Treat and Treat Again (Writing Retreats for the Busy Author)

Treat and Treat Again (Writing Retreats for the Busy Author)

::blowing dust off the blog:: The Old Retreat Model Once upon a time, I wrote an article about writers’ retreats, summarizing different types of retreats for different types of writers. The full article is now available for free on my website. I summarized my ideal retreat at the end: My ideal retreat is an intimate gathering of no more than six friends.  We get together three or four times a year, for a three-day weekend at each...

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Z is for Zephyr

Z is for Zephyr

Z is for Zephyr. Zephyr is the west wind, a light wind, one that has traditionally been considered the most mild and favorable. Your writing career is beset with winds of change. The past ten years have seen massive consolidation in the traditional publishing field, with many long-time leaders merging. Imprints have been dropped and treasured editors have been let go. Ten years ago, Amazon’s Kindle Direct Publishing did not exist; today, it is...

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Y is for You

Y is for You

Y is for You. You’ve now had a chance to read twenty-four essays about writing. You’ve had the opportunity to answer questions about every topic, organizing your personal thoughts. Along the way, you’ve certainly found some advice that conflicts with your own knowledge or beliefs. You’ve read suggestions that will never work for you, given what you write, or how you write. And that’s okay. No writing advice book is perfect for all writers at...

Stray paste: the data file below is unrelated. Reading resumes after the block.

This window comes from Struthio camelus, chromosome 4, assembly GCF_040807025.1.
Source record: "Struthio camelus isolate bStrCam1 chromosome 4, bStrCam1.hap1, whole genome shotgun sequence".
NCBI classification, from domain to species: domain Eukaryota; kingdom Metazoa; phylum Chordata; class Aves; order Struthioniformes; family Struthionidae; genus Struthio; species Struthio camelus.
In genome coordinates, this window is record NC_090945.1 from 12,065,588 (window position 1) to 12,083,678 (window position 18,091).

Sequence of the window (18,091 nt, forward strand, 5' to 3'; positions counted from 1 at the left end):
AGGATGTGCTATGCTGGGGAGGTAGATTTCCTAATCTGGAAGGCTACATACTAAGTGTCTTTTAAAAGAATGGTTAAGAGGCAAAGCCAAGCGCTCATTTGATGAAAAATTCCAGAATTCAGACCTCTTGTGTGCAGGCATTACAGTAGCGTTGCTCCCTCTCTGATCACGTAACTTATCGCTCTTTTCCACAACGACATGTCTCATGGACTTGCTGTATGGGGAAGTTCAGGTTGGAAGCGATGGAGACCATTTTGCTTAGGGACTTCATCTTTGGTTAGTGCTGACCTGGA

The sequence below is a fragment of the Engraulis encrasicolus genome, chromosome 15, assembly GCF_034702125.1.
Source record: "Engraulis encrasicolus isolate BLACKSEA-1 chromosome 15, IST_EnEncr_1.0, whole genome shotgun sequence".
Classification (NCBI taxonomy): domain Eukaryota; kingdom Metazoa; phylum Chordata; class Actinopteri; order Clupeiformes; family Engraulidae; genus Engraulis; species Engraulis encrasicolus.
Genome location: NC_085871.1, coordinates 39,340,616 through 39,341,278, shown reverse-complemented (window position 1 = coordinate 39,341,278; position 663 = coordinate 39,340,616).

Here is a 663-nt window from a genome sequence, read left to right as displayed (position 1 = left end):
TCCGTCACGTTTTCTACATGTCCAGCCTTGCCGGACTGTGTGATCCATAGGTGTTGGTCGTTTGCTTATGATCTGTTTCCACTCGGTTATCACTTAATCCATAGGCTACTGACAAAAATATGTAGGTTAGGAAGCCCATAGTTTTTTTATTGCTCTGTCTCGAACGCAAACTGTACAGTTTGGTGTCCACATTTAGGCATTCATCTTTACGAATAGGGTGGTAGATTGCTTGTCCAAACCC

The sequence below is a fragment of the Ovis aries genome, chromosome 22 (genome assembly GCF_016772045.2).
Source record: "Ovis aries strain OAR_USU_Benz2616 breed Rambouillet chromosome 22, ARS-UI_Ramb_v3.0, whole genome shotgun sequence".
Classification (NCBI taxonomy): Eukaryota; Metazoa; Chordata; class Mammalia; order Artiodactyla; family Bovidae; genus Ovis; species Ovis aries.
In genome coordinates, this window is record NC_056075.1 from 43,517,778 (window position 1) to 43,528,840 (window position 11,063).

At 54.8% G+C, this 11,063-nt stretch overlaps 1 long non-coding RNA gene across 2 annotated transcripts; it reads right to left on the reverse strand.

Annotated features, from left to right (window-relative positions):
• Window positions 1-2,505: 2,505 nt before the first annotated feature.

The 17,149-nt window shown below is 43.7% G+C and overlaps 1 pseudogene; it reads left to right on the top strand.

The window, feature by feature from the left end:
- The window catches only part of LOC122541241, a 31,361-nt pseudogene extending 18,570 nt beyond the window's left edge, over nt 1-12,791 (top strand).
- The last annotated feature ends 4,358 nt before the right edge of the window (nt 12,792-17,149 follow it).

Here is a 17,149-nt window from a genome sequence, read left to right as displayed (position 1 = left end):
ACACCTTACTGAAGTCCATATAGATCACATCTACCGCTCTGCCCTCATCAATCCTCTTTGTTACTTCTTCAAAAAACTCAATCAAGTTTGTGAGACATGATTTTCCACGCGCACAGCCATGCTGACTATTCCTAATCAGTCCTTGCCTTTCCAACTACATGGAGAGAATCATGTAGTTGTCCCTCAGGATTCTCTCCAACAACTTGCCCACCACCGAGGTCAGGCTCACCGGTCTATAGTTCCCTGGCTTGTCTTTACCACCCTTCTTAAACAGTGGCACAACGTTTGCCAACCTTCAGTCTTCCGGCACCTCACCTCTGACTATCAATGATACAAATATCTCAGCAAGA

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X is for (E)xposure

X is for (E)xposure

X is for (E)xposure. (Yeah, so sue me. Or give me an idea of another “X” word to write about.) Before an author publishes a book, they revise it, edit it, copyedit it, proofread it, and format it.  Through each of those iterations, the book becomes better and better. By the time it hits stores, it’s the best version of that book the author could write. But that’s not enough for the book to sell well. Rather, potential readers need to learn that...

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W is for Workspace

W is for Workspace

W is for Workspace. Every author has a preferred workspace. Lucky authors get to work under those conditions on a regular basis. Everyone else figure out ways to make do. A workspace has many elements.  First, authors have to have some way of setting down their words. Some people work with pen and paper. Others work on computers (including phones, tablets, and anything else that takes typed or tapped input.)  Others record their work, using...

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